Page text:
Courtesy of Emma Sturgis
Selecting care for an aging parent is a concern shared by millions of children as their parents begin to have difficulties fully attending to their own personal and medical needs. There’s no universal right or wrong answer, but there is a best answer and right type of care based on the answers to some fundamental questions.
Give Your Parent A Voice In Decisions
Whenever possible, include your parent in his/her own care plan and decisions. Start talking about care sooner rather than when a health crisis actually erupts. A huge problem caregivers face, is resistance to care as their loved one is afraid, angry, and saddened by their loss of independence and privacy.
Numerous studies have shown that patient involvement improves both acceptance of care and care outcomes. The Mayo Clinic outlines some helpful tips to help manage resistance to care:
•Plan care talks when the parent is relaxed and open to the conversation.
• Ask their preferences and expectations.
• Describe care in a positive light, but outline the pros and cons of each option.
• Have answers to cost concerns.
• Enlist professional help from medical providers, lawyers, and care managers.
Some parents may be at a point where they’re mentally unable to contribute to care talks. If so, determine if they’ve ever created an advanced healthcare directive, such as a living will. Such documents give a voice to a parent who can no longer make their wishes clear. It also removes some of the decision burden off of care-taking children.
Consider Your Own Involvement In Care
Just as many caregivers forget to give their parent a say, some also tend to forget their own needs in selecting the best care for their loved one. It’s important to consider the following as it relates to your ability and time to attend to your parent’s care needs:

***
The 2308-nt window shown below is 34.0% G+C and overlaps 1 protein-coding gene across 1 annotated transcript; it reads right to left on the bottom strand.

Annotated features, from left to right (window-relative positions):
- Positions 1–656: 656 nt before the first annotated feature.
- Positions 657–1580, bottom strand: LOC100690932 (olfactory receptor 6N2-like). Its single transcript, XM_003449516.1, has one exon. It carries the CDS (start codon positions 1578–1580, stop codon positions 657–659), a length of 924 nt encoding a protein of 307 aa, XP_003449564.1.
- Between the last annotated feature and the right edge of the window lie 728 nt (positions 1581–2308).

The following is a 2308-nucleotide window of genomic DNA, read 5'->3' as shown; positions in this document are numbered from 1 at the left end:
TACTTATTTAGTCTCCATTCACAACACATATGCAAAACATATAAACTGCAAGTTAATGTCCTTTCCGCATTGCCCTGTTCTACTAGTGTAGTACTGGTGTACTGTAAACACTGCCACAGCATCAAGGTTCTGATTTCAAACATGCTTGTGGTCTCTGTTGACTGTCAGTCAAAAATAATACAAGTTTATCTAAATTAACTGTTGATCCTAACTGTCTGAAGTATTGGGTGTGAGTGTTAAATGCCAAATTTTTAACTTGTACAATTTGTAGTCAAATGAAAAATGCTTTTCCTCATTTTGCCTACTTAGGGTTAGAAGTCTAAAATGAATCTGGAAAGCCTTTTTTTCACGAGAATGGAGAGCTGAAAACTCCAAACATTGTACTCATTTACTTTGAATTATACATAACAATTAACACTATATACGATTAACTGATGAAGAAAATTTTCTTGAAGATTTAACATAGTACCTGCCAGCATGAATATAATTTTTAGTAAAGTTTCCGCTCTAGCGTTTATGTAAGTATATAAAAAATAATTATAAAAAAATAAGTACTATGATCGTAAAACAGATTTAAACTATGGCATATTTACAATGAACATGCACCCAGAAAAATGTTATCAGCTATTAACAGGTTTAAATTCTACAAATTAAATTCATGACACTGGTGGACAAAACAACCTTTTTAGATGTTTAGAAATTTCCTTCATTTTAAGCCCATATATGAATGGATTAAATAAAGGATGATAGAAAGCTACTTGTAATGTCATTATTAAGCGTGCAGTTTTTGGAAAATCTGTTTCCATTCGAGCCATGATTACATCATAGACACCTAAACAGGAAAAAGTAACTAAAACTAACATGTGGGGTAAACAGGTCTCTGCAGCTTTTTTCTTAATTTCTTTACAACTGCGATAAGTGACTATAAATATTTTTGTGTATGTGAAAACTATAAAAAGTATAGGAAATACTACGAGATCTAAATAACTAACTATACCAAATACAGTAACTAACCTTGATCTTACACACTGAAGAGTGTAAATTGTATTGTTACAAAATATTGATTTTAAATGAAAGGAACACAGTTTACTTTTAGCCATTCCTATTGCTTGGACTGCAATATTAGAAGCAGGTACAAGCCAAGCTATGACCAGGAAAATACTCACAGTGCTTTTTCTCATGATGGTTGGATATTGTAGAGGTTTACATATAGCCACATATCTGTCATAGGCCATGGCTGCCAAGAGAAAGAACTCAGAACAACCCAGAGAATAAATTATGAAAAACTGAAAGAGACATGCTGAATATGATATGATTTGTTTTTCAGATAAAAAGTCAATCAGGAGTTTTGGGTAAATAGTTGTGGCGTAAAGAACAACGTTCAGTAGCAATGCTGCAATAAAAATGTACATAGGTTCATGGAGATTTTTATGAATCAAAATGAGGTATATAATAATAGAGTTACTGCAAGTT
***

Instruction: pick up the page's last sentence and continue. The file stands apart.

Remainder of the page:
• Do you have children and/or a significant other vying for your time?
• Do you have professional obligations that keep you occupied at a set schedule, on-call hours, random or late hours?
• Can you mentally and physically attend the care needs of your loved one alone, with assistance, or not at all?
The answer to such question are often very different depending on what stage of life you’re in professionally, personally, physically, and mentally. It’s such answers that are often just as crucial as your parent’s state of health in determining the most appropriate source and type of care. Know what you can do, when you can do it, and what assistance you’ll need to do it.
Consider The Level Of Care Needed
Care for seniors can be met through an array of services and housing options. Which one is best will greatly depend on your parent’s mental and physical needs.
• Long-term Care Facilities
LTCs, also commonly called a nursing home, are available for structured, skilled 24 hour nursing care. These provide everything from medication and wound care services to daily routine group activities. As the name suggests, LTC facilities are designed for the long-term management of both acute and chronic disease process.